I heard on BBC Radio a story which occurred during the Indian elections. These elections are being held in various stages and the results are expected to be announced by the end of May.
The story was about a voter named Pawan Kumar who accidentally voted for the governing Bharatiya Janata Party (BJP), instead of his party.
Kumar is a Dalit – the lowest social and ritual class in India. He wanted to vote for a regional party, but was confused by many symbols in the voting machine.
He was quoted as saying that he wanted to vote for the elephant, the symbol of the Bahujan Samaj Party (BSP); but he voted for the lotus flower (BJP symbol) by mistake.
This is not the end of the story. Kumar went on to chop off his index finger after realizing he voted for the ‘wrong’ political party.
When I heard about Kumar’s story and his chopped off finger, I started imagining our choices, as Kuwaitis, in terms of our representatives in the National Assembly for a period of four years which we did in 2016. Our choices then will continue to haunt us until 2020 unless something happens before that year.
We made hasty or wrong choices in majority of the current Parliament members. These choices were made under pressure from partisan, tribal or sectarian groups. This is the reality of the current social composition which is a norm among its members.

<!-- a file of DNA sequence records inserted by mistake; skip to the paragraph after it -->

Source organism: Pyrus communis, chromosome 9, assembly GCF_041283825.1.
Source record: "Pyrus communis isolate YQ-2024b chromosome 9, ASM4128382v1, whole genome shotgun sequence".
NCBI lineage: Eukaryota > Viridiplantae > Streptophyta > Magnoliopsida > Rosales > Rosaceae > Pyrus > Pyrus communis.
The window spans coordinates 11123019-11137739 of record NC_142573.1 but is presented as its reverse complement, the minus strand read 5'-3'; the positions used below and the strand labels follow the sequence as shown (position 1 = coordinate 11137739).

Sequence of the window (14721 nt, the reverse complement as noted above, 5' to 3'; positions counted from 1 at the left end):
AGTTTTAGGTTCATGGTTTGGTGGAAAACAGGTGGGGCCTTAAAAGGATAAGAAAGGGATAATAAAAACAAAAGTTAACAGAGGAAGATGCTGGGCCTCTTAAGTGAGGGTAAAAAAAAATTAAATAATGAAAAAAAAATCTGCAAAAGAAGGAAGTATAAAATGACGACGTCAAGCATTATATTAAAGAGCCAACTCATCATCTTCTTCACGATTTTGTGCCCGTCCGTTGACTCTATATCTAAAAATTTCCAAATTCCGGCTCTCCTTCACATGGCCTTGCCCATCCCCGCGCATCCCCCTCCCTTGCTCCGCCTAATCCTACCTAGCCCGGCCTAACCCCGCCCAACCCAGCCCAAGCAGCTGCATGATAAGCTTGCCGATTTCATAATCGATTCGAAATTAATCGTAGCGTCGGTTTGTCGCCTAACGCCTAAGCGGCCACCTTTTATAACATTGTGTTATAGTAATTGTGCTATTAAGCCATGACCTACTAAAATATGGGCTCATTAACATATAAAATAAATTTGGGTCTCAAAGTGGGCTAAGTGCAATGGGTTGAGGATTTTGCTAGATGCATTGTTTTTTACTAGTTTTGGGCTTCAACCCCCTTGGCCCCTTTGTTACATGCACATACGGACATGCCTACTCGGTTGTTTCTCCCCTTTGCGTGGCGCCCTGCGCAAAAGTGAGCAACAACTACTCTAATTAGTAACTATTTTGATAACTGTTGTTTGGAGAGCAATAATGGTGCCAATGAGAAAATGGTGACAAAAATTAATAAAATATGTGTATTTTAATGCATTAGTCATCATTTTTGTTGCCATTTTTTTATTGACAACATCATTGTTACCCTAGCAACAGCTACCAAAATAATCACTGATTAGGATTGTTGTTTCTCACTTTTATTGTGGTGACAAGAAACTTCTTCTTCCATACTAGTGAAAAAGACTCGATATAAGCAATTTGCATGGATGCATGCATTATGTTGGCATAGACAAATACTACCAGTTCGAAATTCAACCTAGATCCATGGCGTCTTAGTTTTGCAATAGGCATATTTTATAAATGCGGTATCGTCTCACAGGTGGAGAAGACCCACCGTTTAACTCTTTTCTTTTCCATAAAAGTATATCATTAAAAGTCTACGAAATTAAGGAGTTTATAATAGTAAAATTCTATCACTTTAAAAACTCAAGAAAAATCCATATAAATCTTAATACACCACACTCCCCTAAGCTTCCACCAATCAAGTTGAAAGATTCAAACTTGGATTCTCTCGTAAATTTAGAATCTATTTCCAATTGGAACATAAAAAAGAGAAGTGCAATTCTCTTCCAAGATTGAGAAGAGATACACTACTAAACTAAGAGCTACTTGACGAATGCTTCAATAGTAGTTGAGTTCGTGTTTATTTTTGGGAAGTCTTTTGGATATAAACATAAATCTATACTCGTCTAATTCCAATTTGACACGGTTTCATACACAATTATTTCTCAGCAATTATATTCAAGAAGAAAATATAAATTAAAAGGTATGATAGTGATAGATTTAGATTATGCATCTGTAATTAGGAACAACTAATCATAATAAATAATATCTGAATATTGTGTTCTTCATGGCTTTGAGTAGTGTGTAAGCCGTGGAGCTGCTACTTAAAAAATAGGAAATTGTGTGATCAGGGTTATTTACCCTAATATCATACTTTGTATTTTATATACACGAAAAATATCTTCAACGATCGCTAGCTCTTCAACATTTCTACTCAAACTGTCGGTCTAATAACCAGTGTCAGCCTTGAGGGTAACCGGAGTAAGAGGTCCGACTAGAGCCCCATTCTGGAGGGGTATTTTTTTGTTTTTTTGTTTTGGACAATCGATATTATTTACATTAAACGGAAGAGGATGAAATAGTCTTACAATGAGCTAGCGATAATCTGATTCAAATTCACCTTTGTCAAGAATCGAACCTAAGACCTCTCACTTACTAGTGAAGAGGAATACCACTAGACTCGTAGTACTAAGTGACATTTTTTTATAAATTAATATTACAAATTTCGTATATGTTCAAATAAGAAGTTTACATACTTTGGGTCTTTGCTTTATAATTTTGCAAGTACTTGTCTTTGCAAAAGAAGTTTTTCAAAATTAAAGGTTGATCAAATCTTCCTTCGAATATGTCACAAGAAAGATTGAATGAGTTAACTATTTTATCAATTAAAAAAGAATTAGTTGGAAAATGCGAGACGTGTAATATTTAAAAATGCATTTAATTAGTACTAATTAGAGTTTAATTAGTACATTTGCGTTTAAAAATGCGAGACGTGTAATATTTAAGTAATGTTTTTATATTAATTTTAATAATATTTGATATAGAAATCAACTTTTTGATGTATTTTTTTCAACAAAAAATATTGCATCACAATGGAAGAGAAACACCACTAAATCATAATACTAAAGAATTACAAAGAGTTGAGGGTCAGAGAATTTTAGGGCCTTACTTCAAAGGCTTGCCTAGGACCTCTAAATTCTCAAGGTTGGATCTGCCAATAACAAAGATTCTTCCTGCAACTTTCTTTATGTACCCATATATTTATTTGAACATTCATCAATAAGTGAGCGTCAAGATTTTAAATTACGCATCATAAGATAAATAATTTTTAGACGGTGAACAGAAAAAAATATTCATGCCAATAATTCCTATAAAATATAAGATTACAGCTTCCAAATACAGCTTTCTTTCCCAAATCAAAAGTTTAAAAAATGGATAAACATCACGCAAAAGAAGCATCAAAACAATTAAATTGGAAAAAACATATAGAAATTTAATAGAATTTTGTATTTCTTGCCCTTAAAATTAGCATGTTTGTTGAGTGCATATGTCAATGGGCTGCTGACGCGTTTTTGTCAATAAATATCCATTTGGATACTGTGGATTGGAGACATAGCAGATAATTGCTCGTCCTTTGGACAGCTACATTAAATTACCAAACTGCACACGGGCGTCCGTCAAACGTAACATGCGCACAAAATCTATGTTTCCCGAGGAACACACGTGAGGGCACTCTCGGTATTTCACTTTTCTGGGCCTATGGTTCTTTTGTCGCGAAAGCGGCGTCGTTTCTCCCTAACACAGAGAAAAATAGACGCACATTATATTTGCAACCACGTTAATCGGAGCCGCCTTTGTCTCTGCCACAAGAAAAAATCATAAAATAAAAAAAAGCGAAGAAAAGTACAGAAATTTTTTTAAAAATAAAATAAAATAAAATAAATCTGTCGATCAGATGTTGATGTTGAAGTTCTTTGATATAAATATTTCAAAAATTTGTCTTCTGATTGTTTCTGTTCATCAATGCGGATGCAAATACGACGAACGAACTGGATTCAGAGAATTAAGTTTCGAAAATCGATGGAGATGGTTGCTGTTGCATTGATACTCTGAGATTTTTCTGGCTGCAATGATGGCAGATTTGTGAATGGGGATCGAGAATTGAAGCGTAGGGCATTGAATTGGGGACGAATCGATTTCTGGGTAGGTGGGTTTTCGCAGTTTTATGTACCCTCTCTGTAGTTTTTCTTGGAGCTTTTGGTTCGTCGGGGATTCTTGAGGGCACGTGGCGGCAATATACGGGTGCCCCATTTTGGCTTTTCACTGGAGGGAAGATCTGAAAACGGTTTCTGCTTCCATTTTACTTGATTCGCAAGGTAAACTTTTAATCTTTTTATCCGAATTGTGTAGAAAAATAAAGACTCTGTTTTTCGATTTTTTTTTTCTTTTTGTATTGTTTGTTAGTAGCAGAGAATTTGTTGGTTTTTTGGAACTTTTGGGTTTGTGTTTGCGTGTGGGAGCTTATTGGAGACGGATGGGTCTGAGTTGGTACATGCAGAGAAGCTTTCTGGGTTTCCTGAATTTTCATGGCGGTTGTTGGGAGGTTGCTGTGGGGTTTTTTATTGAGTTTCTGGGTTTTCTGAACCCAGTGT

The outcome of this norm can be summed up in a parliament whose members have not shown any achievement in the aspects of legislation and oversight.
The level of accomplishment in legislation is almost zero; while the completed laws are enacted in a selective and ineffective manner as far as the society is concerned, let alone the failure to provide for needs and address loopholes in the current legislation.
These members are masters of tailoring laws in accordance with the needs of the electoral base. There are many examples and we do not have space to present them in this article.
On the oversight, everything is smooth up to a point where corruption spews from every corner of the society and the government. This is a clear indication of lack of oversight and absence of punishment for those engaged in corruption.
The interpellations we witness from time to time are just for showing off. Most importantly, they are used as a tool for blackmailing the government in a bid to win privileges for some MPs and their voters.
This matter has become known to everyone on social media and our heroes hired by our politicians to stir up controversies from time to time within the circle of corruption chiefs to promote their personal agenda.
If we, Kuwaitis, were to chop off our fingers like Kumar for our mistake in choosing our representatives, we would not have many fingers left. Unfortunately, this is the reality we continue to endure.
By Ali Ahmed Al-Baghli
Former Minister of Oil